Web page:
The catastrophic rainstorms left a trail of destruction in 16 counties across South Carolina. More than 130 bridges were closed, with many sustaining severe or permanent damage; many remained impassable into the second weekend. More than 240 rural roads were inundated and closed for days. We still do not know how to put a price tag on the damage.
What we do know is that due to decades of inattention and inadequate maintenance, our roads and bridges were not ready for the 21st Century. Repairing our transportation network will be staggeringly expensive. Upgrading it will be beyond staggering.
Many people, and perhaps a majority of our elected leaders, believe that paying higher gas taxes will automatically result in better roads. But decades of evidence suggest otherwise. Despite billions of dollars allocated for transportation, South Carolina has fallen progressively behind in maintaining and upgrading our highway system.
The reason is the existence of a little-known but lavishly funded transportation agency — the South Carolina Transportation Infrastructure Bank. For decades, the Infrastructure Bank has squandered tax dollars on political boondoggles, systematically starving the rest of the state of funding, and diverting badly needed investment in maintenance and repair.
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A few examples illustrate this point. In 2007, the Infrastructure Bank directed $420 million for eight miles of new roads and bridges to rural John’s Island (I-526). This project was to be built entirely with state funding, without federal assistance. Meanwhile, more than 1,800 bridges were left in disrepair.
Likewise, the bank allocated $340 million to several projects in Florence County. The largest expenditure, at $151 million, entails four-laning S.C. 51 — a road that has almost no cars on it, much less traffic congestion.
The S.C. Department of Transportation is not without its faults, but the abuses of tax dollars pale in comparison to those of the Infrastructure Bank — the shadow DOT.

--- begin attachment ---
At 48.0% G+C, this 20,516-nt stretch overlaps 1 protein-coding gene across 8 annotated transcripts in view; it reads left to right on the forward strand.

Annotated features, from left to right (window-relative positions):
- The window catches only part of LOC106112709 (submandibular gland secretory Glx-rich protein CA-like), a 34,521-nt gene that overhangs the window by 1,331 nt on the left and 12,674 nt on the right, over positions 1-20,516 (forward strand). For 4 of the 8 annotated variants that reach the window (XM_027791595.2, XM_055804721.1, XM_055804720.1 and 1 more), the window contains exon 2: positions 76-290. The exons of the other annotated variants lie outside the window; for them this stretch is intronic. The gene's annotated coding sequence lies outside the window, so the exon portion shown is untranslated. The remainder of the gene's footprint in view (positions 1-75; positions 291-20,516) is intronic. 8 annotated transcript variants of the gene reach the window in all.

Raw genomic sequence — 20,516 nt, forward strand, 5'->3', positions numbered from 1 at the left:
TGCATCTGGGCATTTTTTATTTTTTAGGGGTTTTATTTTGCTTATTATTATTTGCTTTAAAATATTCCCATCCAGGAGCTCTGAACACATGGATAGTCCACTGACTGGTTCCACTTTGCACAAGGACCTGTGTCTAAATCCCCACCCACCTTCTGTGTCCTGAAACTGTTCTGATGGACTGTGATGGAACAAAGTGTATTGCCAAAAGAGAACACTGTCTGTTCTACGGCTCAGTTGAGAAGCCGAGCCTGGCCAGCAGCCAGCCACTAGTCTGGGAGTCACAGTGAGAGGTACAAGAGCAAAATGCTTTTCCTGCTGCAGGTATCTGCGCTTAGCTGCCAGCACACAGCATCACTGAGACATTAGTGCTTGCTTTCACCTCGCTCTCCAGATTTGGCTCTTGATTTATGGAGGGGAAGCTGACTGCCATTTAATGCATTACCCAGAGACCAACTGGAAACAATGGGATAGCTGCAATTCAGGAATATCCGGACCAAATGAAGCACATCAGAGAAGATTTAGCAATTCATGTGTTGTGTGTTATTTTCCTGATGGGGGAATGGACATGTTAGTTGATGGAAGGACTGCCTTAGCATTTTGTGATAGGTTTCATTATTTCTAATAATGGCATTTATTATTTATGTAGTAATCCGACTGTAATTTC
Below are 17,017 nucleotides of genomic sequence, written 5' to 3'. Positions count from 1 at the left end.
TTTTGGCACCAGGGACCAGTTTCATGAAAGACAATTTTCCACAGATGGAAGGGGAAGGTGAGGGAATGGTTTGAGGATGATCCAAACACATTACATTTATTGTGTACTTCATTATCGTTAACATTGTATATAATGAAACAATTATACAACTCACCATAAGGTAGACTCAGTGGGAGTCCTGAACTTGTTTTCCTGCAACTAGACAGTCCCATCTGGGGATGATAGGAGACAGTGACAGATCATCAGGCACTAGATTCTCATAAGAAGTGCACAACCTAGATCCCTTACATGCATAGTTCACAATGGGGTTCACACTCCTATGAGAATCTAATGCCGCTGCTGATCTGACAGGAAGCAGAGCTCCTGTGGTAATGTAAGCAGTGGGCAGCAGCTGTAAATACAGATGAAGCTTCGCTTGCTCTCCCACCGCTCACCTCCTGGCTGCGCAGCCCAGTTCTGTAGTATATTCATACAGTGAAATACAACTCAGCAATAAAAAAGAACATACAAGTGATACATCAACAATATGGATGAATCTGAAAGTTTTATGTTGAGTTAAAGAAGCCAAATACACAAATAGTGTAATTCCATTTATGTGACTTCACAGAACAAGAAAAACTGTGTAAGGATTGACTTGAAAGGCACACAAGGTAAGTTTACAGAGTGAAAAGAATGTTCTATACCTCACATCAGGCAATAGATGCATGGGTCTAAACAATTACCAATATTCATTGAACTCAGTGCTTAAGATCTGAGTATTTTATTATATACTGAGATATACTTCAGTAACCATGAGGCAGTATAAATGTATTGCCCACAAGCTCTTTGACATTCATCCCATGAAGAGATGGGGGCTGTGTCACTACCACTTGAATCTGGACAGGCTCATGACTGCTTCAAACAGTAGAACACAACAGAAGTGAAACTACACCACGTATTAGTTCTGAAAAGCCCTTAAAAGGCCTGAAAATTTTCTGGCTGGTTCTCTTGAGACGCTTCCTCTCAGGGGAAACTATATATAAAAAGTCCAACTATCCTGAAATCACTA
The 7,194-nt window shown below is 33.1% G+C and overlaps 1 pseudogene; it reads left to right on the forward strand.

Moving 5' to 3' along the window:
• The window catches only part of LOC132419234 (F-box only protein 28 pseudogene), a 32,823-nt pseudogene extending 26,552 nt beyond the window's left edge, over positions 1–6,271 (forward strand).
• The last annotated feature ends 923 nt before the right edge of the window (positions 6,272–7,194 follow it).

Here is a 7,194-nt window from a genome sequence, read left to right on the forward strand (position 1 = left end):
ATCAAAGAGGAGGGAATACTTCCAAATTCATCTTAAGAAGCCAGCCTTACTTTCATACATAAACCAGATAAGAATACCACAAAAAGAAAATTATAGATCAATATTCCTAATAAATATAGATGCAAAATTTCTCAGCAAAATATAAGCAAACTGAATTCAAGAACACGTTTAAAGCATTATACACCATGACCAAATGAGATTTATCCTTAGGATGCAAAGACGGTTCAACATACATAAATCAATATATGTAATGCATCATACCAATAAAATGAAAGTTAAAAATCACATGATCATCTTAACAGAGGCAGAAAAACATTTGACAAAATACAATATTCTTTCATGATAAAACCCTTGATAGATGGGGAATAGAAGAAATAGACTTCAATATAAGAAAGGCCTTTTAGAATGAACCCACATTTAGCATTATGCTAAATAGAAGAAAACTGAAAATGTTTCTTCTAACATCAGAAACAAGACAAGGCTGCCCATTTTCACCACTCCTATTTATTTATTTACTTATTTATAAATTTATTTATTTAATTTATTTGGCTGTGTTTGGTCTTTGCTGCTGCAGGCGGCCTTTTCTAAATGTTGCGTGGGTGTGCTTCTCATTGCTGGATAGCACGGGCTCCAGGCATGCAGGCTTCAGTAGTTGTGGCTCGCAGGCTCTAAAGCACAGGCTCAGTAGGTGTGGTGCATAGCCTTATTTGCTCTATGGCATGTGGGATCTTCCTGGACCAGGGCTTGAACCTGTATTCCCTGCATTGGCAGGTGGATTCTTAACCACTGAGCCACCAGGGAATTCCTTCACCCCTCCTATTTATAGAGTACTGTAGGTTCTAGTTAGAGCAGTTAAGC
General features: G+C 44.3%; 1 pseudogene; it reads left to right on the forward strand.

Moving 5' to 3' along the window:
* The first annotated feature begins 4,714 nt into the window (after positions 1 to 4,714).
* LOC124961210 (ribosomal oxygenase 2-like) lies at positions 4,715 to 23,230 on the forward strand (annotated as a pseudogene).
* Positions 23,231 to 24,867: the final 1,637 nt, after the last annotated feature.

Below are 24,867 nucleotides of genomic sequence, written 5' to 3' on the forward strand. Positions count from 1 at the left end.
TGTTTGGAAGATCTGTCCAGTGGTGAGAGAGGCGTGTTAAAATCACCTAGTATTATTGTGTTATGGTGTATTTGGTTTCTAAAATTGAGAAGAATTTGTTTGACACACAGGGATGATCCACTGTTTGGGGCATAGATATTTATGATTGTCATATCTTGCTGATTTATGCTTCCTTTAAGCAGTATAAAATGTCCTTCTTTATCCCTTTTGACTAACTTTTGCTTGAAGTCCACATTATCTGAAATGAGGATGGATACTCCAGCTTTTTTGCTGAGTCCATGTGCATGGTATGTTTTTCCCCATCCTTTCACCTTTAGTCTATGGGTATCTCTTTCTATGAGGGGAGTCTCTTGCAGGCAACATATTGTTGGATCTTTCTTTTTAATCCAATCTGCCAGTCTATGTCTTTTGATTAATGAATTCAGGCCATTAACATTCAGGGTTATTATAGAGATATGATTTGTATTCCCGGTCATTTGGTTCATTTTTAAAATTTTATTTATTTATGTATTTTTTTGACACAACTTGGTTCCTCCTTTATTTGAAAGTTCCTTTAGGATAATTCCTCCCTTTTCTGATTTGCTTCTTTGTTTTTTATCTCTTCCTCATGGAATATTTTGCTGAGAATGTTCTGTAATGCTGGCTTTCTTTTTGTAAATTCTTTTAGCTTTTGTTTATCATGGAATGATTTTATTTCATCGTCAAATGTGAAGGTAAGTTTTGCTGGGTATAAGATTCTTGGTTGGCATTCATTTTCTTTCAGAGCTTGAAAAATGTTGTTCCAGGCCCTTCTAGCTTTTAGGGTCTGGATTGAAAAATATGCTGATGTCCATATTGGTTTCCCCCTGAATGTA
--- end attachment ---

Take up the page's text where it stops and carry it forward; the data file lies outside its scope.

The bank adheres to no standards of project selection except the whims of its members and the powerful politicians who appoint them. The majority of the board (four out of seven) are chosen by speaker of the House, formerly Bobby Harrell and now Jay Lucas, and the Senate President pro tempore, now Hugh Leatherman.
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Not coincidentally, the I-526 project is in former Speaker Harrell’s district. And in 2013, before he was president pro tempore but while he was serving as a member of the Infrastructure Bank board (and Senate Finance Committee Chairman), Sen. Leatherman directed an additional $90 million in bank funds to a package of projects in Florence County — including the S.C. 51 boondoggle. When individuals have complete discretion to choose where to spend hundreds of millions of tax dollars, it should be no surprise that boondoggles take precedence over maintenance and repair.
But it doesn’t have to be that way.
There is currently more than $400 million sitting unused in the Infrastructure Bank. This year alone, the agency anticipates $255 million in revenue. This money could be applied to routine road repairs, intersection upgrades, maintenance and bridge replacements — or to match Federal Highway Administration emergency dollars that will be spent on storm-damaged roads and bridges. The Infrastructure Bank isn’t planning for anything of the sort, and it won’t — unless the public insists on it.
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Before we consider placing the burden of higher taxes on the residents of this state, we should demand that existing Infrastructure Bank funds promised to boondoggle projects be deployed instead to repair roads and bridges. Let’s guarantee that this money is distributed right now in a way that makes sense, at a time when it has never been more important.
The fast and easy way to ensure that our dollars are spent on projects that will rebuild our communities is to require the Infrastructure Bank to fund repairs to existing infrastructure before building new roads. Further, we should make the bank a part of Transportation Department, which would direct the funds to state priorities.
Let me not understate the challenge before us. Giving the Transportation Department the powers of the Infrastructure Bank robs political leaders of their influence over road funding decisions. These political figures have spent the past two years attempting to convince us that we should pay higher gas taxes to bring our deficient road system up to modern standards. That is a role that the Infrastructure Bank could play.
The Infrastructure Bank can help now by properly deploying money — if we have the political will to demand it.
Ms. Jones-Turansky is chief conservation officer for the S.C. Coastal Conservation League; contact her at firstname.lastname@example.org.